Yes - The capacity for major resource mobilization Getting there - An urbanized and literate society with meaningful surplus wealth distributed broadly Getting there - A developed communications and transportation infrastrure A half-century away – a self-sustaining popular culture 100 years away – An increasing sense of collective identity 150 years away – a proto-scientific outlook grounded in rationalistic and humanistic perspectives.

11 Japan’s place in the early modern world
c. 1600: The Clash of Civilizations Europe China Japan Korea Religion / Philosophy Late-Renaissance Christianity / Neo-Platonism Late-Ming Neo-Confucianism & Buddhism Early-Tokugawa Buddhism, turning to Confucianism Mid-Choson Neo-Confucianism, shamanism Government Early modern monarchies Imperial state Shogunate (Bakufu) Kings (tribute) Power Expansionist and maritime Expansionist but land-based Limited imperial, turning to isolationist Isolationist Degree of early modernity: collective identity and resource mobilization Strong in both Still weak in collective identity but strong in resource mobilization Weak in both

12 The Confucian concept of four classes in Tokugawa Japan (1600-1867):
Note the great range within each class though limited mobility between classes Samurai士 Agriculturalists農 Artisans工 Merchants商 An organic (organism-like) view of society Outliers: Entertainers, priests, physicians, diviners, and so on The outcastes or burakumin engaged in problematic occupations like morticians, butchers, tanners, and so on

13 The effects of the epistemological shift from Buddhism to Neo-Confucianism
Fundamental rationalism Humanism Historical mindedness Ethnocentrism Confidence in self-cultivation and the perfectibility of people. One effect with implications for civil society: The rise of public and private academies

14 A revolution in Confucian thought: Ogyū Sorai 1666-1728 and the issue of nature v. invention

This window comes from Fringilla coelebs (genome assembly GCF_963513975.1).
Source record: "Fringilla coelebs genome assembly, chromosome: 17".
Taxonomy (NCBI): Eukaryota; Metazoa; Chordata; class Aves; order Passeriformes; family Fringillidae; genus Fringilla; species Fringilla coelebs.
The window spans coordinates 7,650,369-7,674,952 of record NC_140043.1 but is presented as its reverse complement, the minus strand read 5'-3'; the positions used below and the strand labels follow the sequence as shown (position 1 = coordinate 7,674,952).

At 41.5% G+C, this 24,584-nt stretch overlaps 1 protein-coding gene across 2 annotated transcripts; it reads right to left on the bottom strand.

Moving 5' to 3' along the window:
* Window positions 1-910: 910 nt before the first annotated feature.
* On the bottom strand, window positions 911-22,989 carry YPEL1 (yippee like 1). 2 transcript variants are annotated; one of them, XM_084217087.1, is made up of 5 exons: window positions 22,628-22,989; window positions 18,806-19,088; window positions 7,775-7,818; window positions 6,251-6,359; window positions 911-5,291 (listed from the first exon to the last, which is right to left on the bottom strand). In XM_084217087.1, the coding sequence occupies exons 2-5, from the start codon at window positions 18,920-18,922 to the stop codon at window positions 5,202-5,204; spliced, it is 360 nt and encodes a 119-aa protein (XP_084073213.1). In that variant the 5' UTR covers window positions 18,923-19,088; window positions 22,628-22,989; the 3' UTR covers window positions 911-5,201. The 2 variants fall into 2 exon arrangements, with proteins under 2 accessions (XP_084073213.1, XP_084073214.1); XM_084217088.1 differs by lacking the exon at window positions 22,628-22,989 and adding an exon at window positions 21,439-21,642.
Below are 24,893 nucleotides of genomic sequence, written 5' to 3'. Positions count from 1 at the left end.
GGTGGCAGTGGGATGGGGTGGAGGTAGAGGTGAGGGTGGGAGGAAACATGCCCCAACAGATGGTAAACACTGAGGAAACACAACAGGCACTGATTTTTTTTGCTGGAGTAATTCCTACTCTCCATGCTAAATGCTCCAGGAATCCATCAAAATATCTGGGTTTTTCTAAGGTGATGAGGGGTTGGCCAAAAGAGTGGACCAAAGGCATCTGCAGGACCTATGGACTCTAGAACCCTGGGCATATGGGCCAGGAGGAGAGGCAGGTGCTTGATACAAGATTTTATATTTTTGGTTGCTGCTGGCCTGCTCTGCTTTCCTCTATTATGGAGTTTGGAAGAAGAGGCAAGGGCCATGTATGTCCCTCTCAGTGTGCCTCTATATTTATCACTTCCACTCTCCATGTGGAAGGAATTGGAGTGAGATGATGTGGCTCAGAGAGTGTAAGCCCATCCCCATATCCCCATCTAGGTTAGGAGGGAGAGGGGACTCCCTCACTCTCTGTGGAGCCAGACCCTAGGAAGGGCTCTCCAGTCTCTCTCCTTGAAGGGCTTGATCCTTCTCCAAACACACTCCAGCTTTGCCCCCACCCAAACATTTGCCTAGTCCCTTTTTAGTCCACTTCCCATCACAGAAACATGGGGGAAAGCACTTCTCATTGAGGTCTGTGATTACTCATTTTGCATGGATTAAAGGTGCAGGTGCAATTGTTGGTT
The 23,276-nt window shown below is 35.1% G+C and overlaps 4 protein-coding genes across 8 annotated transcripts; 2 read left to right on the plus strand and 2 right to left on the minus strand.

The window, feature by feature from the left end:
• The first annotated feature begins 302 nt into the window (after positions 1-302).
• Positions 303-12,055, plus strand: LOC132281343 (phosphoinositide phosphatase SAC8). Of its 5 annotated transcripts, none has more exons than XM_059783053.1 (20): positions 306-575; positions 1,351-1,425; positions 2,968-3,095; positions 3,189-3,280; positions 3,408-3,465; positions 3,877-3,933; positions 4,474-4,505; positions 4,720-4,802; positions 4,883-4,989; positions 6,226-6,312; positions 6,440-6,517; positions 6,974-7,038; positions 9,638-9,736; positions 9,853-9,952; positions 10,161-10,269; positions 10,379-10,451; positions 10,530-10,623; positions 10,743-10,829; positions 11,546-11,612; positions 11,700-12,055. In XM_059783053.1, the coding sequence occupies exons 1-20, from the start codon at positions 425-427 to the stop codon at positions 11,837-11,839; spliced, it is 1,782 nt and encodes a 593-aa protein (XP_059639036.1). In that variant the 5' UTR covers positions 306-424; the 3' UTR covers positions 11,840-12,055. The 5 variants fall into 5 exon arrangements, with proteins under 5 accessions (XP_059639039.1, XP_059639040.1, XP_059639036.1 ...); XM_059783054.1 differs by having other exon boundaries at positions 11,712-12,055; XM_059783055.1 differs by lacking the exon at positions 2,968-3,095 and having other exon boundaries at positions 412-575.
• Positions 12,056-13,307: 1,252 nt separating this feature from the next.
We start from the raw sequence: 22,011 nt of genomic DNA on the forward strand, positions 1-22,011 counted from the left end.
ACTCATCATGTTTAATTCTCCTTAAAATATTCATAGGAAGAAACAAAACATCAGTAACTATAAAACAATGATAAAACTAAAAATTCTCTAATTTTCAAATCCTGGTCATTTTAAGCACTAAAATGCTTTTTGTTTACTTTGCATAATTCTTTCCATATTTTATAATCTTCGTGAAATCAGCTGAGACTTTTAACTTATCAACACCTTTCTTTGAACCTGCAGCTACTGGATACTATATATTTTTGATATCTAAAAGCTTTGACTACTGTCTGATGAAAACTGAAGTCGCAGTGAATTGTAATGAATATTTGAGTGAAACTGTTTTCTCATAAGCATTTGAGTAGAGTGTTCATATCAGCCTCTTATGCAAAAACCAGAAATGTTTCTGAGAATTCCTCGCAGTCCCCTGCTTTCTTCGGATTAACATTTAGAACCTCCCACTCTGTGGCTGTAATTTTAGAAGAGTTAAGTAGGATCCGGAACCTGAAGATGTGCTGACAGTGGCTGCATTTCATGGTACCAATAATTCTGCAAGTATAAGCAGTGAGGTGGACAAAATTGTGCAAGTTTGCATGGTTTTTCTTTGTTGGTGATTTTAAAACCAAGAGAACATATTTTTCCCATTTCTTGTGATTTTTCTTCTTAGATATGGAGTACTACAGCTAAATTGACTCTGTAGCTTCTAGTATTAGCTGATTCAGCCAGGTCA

The Confucian Way = The Way of the Former Kings, and not the Way of Heaven The Confucian Way 道 = comprehensive term comprised of the policies, music, rituals, laws and punishments of the past The Confucian sages 聖人 are just men who are special because of what they invented The Confucian Way is to be found through texts and in history, and not in nature. It thus must be modified if it is to be applied successfully in another time and place

15 The Genroku period and popular culture
Formally , but more commonly used to refer to reign of 5th Tokugawa Shogun Tokugawa Tsyunayoshi (r ) Grandson of a Kyoto greengrocer The “dog shogun” The rise of the chōnin 町人 or urban townsman (non-samurai commoner) Popular culture as culture that pays for itself

16 Five requisites for a self-sustaining popular culture: 1) Urbanization
Cities concentrate consumers of popular culture 10% of Japan’s population in 1700 lived in communities with 10,000+ populations This urban/semi-urban population grows tenfold in Japan in 100 years 5-7% live in Japan live in 100K+ cities, compared with 2-3% in Europe Populations of Nagoya and Kanazawa at 100K each are like Rome and Amsterdam; Osaka at 350K is like Paris; Kyoto at is 400K like London; Edo at 1M may be world’s largest city

17 2) Surplus wealth Surplus wealth necessary for consumers of popular culture Agricultural yield increases by 40% in 1600s Benefits experienced differently by urban samurai, merchants, artisans, and even rich agriculturalists Prominence of economic themes in the popular culture (bill paying, etc.)

18 3) Literacy Woodblock printing technology reduces cost
Rejection of movable type By end of Tokugawa period (c. 1850) male literacy of 40-50% and female literacy at 20-25% (compare with England-Wales/Holland) Question of how so many learned to read? Consider Ihara Saikaku’s story of the pawned love letter Print culture and creating of community

19 4) Communications and transportation infrastructure